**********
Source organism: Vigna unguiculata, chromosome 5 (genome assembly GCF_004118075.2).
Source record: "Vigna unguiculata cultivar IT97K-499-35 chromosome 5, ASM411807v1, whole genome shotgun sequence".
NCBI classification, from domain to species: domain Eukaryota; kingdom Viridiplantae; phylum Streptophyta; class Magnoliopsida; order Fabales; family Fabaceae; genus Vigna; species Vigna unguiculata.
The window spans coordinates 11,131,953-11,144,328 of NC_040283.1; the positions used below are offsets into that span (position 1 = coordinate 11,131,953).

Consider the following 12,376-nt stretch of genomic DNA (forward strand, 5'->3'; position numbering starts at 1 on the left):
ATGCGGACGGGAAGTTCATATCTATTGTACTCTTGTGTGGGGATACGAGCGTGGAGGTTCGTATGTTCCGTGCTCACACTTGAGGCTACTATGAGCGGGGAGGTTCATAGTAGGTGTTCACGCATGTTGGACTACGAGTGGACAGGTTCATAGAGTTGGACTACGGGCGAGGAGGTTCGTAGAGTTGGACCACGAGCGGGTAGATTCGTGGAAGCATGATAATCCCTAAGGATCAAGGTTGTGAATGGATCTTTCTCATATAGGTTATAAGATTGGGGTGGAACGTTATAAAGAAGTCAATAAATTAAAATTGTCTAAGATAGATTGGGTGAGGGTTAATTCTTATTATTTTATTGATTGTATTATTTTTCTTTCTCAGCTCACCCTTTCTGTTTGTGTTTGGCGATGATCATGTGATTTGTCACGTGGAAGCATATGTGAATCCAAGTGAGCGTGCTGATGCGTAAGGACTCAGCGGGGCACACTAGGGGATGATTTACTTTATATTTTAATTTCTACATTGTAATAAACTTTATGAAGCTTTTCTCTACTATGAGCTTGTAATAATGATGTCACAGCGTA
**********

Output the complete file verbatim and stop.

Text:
Source organism: Vigna unguiculata, chromosome 5 (genome assembly GCF_004118075.2).
Source record: "Vigna unguiculata cultivar IT97K-499-35 chromosome 5, ASM411807v1, whole genome shotgun sequence".
NCBI classification, from domain to species: domain Eukaryota; kingdom Viridiplantae; phylum Streptophyta; class Magnoliopsida; order Fabales; family Fabaceae; genus Vigna; species Vigna unguiculata.
The window spans coordinates 11,131,953-11,144,328 of NC_040283.1; the positions used below are offsets into that span (position 1 = coordinate 11,131,953).

Consider the following 12,376-nt stretch of genomic DNA (forward strand, 5'->3'; position numbering starts at 1 on the left):
ATGCGGACGGGAAGTTCATATCTATTGTACTCTTGTGTGGGGATACGAGCGTGGAGGTTCGTATGTTCCGTGCTCACACTTGAGGCTACTATGAGCGGGGAGGTTCATAGTAGGTGTTCACGCATGTTGGACTACGAGTGGACAGGTTCATAGAGTTGGACTACGGGCGAGGAGGTTCGTAGAGTTGGACCACGAGCGGGTAGATTCGTGGAAGCATGATAATCCCTAAGGATCAAGGTTGTGAATGGATCTTTCTCATATAGGTTATAAGATTGGGGTGGAACGTTATAAAGAAGTCAATAAATTAAAATTGTCTAAGATAGATTGGGTGAGGGTTAATTCTTATTATTTTATTGATTGTATTATTTTTCTTTCTCAGCTCACCCTTTCTGTTTGTGTTTGGCGATGATCATGTGATTTGTCACGTGGAAGCATATGTGAATCCAAGTGAGCGTGCTGATGCGTAAGGACTCAGCGGGGCACACTAGGGGATGATTTACTTTATATTTTAATTTCTACATTGTAATAAACTTTATGAAGCTTTTCTCTACTATGAGCTTGTAATAATGATGTCACAGCGTA